Even before his diagnosis.

He was a board member of Lake Ontario Water Keeper.

For those of us involved to protect our watersheds, it was something that we do not see.

If you are passionate about your rivers and lakes this is the challenge I have for you.

Be a Gord!

Put your name and voice on the line!

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A look into Gord the Waterkeeper

Grand Manan Island, N.B. July 2017





All good questions, and we will answer them, and then we will give you a thousand reasons to visit!

And if you are looking for Exotic! this is one of those special places in Canada!

I was in New Brunswick the last week of June and the first two weeks of July to visit PJ and hopefully paddle a N.B. river together.

A lingering severe ankle sprain quickly put that to rest, even having my son being the Sherpa, it was not a good idea to risk, considering I was walking with a cane, and even then short distances were a huge effort.

So plan “B” was to go to one of the National Parks either Fundy or Kouchibouguac, but being the first week of July there was news reports of heavy use there, and the popular areas were more than full.

So that led us to plan “C” which was check out the Provincial parks and see what was available.  One was to be able to paddle and two, some sort of other activities we could do together.

PJ is very good at finding neat stuff to do on line, were as I being an older fuddy duddy am a tad slow. (but getting better)

He came across the Anchorage Provincial Park and it had lots of vacancies, but it was on Grand Manan Island in the Bay of Fundy.

The red lines are the ferry routes.

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So how do you get there, well you take a 90 minute ferry ride from Blacks Harbour on the main land.  So right here we figured this idea was D.O.A. as a ferry ride like that must be prohibitive.  Then looking up the price we were more than shocked!  Not only did we double check the online info, we also phoned to confirm the price.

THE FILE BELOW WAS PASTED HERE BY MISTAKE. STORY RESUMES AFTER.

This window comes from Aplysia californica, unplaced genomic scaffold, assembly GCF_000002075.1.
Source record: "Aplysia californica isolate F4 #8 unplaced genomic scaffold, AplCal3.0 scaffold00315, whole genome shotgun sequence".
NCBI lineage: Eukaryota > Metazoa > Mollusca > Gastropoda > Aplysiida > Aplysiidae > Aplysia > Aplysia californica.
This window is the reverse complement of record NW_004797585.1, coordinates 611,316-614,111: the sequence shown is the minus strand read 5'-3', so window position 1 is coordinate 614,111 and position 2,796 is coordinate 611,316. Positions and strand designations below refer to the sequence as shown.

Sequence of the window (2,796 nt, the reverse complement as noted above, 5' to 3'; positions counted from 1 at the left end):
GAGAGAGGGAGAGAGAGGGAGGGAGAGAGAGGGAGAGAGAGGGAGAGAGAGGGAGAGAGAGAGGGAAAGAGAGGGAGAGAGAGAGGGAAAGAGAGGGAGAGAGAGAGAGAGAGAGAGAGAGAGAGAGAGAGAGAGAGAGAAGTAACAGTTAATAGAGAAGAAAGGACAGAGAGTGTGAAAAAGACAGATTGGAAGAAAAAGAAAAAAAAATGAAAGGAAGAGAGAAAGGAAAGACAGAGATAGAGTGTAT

$60.oo round trip for the car and the two of us, plus you could also use the small ferry to go from Grand Manan to White Head Island….. wow! we where sold on that alone, and we had not even began to look at what else was on the island.  So we booked our departure and return trips on line, and that was super easy.

Then we started to look just what there was on the island,  we were surprised, but not nearly as shocked we became once on the island and realizing that we have found a little known treasure island.

Initially we thought we would camp at Anchorage, but the description of “Hole in the Wall” private campground  tweaked our interest, especially the “cliff side” camp sites both walk in and drive in.  So a quick exchange of emails and an explanation of my walking and ankle problems, we had a site and the owner assured me I would not have to walk far.

Lets stop here and introduce you to the down to earth, laid back Easterners,  I could put a whole bunch more adjectives in here but you really need to experience their unique hospitality.  If you want to get off the freight train of life for a bit, this is a breathe of fresh ocean air.  And it is so different coming from the GTA.

Well back to the story!  We were all set, not really knowing what to expect considering this island is fairly remote.

Disclaimer part 🙂

There are some sea kayak outfitters on the Island, and if you are unfamiliar with tidal currents and tidal rapids, it is a good way to go.

Even out at this end of the Bay the tides are over 3m (20′) There are certain parts around the Island were the currents can approach 10 knots (that’s 18.52 kph), So be prepared and get as much local knowledge as possible.

The area is also prone to incredibly thick fog banks, which adds to what else you must be aware of. It is also a very active fishing community so you must be aware of the boats as their windows for going in and out of their docks is small.

The place is eye candy though!

We left PJ’s place in Florenceville/Bristol at 6:30 am for the 3 hr drive to Black’s Harbour so we could arrive the 45 minutes early you need to for the ferry.  The ferries run every two hours, so you have lots of choice for your arrival time on the Island.

We where lucky! great photo conditions on our arrival at the docks

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The ferry arrives.

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The ferry ride was un-eventful, but we did spot some dolphins along the way,  but our first view  of the Hole in the Wall campground was impressive and made us excited to get there.

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The campground is less than 5 mins. from the dock.  The registration process is rather unique, and it works well for them.  The firewood, ice and showers are all on the honour system, and you do not pay for your campsite until the day before you leave.  It seems that people love the cliff side sites and you don’t have to leave your site, till you leave.  Which explains why you can reserve a site, but not a specific site.  Lets just say we were really happy with ours!  (Families with young kids are not allowed to camp on the cliff side sites. There isn’t a lot of safety barriers)